Currently working in stainless steel, bronze, and copper, he creates work recognized for its simple elegance and flowing lines of light. Many works utilize negative space and color to draw the viewer in, letting interpretation be determined by the viewer’s own experiences. Wheel of Time is stainless steel with colored glass and stands 88 inches high.

15. Interdependence

A lifelong resident of Loveland, Colorado, he apprenticed with Dan Ostermiller and Kent Ullberg. In 1994, he began sculpting full time and has since then participated in a number of juried shows including "Sculpture in the Park" in Loveland, Colorado. He uses a collaborative working model, allowing input from many sources to incorporate a multitude of means of producing artwork. The result is one where the line between artist, client, and audience is blurred and the sense of accomplishment is shared by all.
The materials he uses are very important to him. Until recently he operated under the assumption that to fully honor the beauty of each particular material, it was necessary to utilize only one type in each piece. He then realized that the interplay created between different substances can serve to underline and accentuate each material’s intrinsic qualities. Thus in new pieces, he tries to juxtapose vastly different natural elements into forms cohesive enough to convey a unified idea.
Interdependence is powder-coated steel, crafted on the wood lathe. The symmetry of the lathe-turned shapes enhances the viewer’s experience of the pristine beauty that lies within common, unadorned objects. A 16-foot version of this statue is installed at the Little Rock, Arkansas, airport.

16. Time

Simplicity is primary in Carol's continuous search for forms with which to best express the essence of motion and mood. Using wax as her creative medium, she strives to communicate her feelings about nature and human character through her figures and animals. Balance and human interaction are recurrent themes in her sculptures. Carol's work has been exhibited throughout the US and Canada. Among numerous awards are those received from the National Sculpture Society and the North American Sculpture Exhibition. Public commissions include sculptures for the City of Bakersfield, CA, Benson Park, Loveland, CO and the Clinton Library in Little Rock, AK.

17. World Within

James Russell began his education in a community college in Torrance, California. He transferred to California State University at Long Beach, ultimately obtaining his master of arts in sculpture and his master of fine arts in monumental sculpture. He has sculpture in both corporate and private collections, and has handled national, state, corporate and private commissions.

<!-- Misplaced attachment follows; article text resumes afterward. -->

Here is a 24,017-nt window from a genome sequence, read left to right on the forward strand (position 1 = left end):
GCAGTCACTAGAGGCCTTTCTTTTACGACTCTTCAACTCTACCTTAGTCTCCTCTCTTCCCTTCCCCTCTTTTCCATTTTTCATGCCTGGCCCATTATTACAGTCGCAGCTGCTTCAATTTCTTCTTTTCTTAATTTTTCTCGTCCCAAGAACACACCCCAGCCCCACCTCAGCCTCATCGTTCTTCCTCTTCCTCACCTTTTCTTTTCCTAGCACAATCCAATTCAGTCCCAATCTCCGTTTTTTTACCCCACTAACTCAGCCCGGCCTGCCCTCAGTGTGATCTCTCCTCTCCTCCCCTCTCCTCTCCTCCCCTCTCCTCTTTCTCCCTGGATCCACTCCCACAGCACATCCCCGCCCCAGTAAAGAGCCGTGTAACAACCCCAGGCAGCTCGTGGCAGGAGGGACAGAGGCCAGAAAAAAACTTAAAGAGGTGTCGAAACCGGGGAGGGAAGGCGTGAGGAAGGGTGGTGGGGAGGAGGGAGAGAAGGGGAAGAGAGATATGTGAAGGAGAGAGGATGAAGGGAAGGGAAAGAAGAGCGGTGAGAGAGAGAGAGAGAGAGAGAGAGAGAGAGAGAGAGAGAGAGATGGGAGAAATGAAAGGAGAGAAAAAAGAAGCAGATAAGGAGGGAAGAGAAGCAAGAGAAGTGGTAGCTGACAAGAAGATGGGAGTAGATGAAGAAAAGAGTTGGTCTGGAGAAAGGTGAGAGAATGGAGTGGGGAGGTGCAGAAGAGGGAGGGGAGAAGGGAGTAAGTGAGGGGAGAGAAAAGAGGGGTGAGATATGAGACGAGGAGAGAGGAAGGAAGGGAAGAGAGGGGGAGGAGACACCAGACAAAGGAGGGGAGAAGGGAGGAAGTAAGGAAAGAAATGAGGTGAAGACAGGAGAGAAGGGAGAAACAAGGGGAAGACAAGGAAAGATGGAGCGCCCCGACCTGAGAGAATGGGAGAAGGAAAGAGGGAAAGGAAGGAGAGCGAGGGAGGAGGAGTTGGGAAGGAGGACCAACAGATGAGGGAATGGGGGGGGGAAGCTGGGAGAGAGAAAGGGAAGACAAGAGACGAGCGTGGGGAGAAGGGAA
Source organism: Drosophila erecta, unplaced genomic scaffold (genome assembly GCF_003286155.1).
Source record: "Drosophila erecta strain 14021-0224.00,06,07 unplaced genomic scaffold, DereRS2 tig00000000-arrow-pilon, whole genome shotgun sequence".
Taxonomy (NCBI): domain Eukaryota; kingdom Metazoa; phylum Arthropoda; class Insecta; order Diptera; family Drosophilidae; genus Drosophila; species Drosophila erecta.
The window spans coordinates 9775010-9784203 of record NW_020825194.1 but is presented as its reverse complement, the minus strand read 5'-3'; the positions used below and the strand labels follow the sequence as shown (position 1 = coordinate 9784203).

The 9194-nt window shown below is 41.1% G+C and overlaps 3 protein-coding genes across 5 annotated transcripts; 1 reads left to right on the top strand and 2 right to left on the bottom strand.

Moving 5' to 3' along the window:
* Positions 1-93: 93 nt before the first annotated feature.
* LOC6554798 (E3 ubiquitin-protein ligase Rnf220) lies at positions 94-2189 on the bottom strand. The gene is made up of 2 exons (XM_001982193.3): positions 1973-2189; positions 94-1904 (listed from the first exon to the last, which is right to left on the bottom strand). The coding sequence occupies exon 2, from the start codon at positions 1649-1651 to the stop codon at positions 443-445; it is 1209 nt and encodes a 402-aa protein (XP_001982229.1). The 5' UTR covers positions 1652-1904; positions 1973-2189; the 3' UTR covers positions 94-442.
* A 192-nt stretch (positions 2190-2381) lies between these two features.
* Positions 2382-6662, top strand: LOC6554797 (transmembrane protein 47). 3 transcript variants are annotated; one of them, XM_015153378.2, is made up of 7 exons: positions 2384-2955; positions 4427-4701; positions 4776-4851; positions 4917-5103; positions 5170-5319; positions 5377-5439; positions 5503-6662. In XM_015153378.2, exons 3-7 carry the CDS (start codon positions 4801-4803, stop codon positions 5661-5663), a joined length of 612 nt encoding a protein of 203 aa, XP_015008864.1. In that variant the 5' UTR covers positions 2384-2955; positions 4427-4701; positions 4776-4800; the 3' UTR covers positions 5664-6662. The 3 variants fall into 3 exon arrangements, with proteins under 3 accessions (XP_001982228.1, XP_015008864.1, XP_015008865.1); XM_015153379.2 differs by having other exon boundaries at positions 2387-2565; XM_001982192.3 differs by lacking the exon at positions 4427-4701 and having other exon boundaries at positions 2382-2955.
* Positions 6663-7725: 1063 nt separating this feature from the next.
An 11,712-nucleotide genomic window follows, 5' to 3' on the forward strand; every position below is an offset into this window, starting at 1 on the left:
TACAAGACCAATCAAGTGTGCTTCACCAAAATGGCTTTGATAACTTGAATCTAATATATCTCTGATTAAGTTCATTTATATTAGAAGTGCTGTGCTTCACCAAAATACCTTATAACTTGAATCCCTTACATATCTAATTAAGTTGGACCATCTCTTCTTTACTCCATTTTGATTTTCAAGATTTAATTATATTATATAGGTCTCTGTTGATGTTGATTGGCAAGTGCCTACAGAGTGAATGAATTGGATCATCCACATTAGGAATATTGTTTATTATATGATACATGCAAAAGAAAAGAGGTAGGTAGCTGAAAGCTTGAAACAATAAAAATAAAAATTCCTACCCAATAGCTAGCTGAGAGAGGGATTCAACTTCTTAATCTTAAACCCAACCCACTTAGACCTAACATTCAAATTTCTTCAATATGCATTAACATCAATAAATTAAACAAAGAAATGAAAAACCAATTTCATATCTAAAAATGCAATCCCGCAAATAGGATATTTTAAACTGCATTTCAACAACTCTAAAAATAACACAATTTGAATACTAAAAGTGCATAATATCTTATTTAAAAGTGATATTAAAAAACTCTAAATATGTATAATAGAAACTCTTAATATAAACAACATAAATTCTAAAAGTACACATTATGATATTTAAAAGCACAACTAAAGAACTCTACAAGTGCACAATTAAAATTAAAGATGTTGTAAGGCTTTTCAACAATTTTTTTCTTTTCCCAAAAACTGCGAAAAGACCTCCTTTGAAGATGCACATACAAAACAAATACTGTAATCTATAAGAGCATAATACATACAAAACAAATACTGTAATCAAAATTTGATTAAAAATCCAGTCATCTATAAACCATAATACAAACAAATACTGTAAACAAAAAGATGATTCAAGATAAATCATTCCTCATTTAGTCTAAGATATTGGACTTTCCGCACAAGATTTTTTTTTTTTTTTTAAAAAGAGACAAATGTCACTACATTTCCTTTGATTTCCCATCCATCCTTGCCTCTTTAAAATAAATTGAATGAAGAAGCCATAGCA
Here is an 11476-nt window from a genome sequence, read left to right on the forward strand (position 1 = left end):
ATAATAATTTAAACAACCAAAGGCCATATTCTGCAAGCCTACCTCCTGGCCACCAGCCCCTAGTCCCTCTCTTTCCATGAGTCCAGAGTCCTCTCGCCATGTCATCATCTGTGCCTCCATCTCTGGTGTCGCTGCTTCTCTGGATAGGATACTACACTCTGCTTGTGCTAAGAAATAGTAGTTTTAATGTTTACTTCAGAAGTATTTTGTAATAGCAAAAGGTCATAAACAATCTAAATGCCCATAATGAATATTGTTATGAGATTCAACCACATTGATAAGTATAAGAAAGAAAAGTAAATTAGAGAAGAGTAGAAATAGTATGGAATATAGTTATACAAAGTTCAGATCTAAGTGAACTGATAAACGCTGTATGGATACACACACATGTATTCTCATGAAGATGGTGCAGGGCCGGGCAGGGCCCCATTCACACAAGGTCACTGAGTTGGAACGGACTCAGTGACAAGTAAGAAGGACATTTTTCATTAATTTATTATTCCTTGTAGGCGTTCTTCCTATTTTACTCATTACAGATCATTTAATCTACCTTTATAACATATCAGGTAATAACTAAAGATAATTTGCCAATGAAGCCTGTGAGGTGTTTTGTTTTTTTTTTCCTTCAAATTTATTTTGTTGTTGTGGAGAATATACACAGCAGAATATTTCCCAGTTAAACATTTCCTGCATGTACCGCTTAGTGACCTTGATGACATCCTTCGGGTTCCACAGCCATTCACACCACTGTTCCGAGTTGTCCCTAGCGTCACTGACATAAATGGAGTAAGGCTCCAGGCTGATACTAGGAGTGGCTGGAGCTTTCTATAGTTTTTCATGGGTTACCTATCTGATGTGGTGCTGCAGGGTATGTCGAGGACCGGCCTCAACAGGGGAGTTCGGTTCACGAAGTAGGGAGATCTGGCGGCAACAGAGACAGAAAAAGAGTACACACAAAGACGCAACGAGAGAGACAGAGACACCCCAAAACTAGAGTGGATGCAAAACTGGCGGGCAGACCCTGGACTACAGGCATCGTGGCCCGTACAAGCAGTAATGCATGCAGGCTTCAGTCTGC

Elegantly crafted, fastidiously polished, James T. Russell’s monumental sculptures are ribbons of steel gracefully arching and twirling in space. Through the reflective surface of his sculptures, the environment becomes its own mirror image, thus unifying the sculpture and the environment.
Russell combines the skills of sculptor, engineer and architect when he designs and installs his sculptures. He utilizes over 30 years of extensive experience collaborating to create site-specific sculptures from foundation through installation. Russell’s clients include national, state, corporate and private collections, including a major sculpture in Beijing, China. These innovative and durable sculptures range in size from wall reliefs to gallery to fountain to monumental. Polished stainless steel resists corrosion, remaining beautiful with minimal maintenance.

18. George

George is a bronze turtle from Colorado. He is 3-1/2 feet high by 6 feet long.

19. Catsuit

The shape and form of animal shapes, body parts, postures, symbols and vessels are recurring themes in Matt Gil’s sculptures. His strong stylized pieces are shaped in bronze, aluminum or stainless steel. His sculptures are an on-going dialogue with the elegance and economy of line reminiscent of the turn-of-the-century early modernists. Catsuit is aluminum stainless steel, powder-coated red orange. It stands 10 feet tall. Gil was born in San Jose, California and educated at San Jose State University. In 2005, he was the artist in residence at Kunststiftung Lutz Ackermann in Gaufelden-Nebringen, Germany.

20. The Road Not Taken

Dale Rogers believes in simple truths and enduring value. His work in stainless and Cor-ten steel is an exercise in blending graceful, organic style with contemporary flair. His art, sometimes referred to as American Art, is described as sophisticated, thought-provoking and humorous.
From his early beginnings repairing metal farm equipment, he developed a passion for art and began welding full-time in 2002. The process for creating the art takes about six months from conception to completion.
His work includes sculptures for home and garden all of which are on display at fine galleries throughout the U.S. and are included in exclusive private and corporate collections. Dale Rogers takes pleasure in creating work that inspires the public to think about the world differently. His strength is in creating thought-provoking work that is sophisticated, easily recognized and serves as a ‘mental postcard’. The contemporary curves of his pieces convey a feeling of graceful motion and at the same time, a sense of tranquility.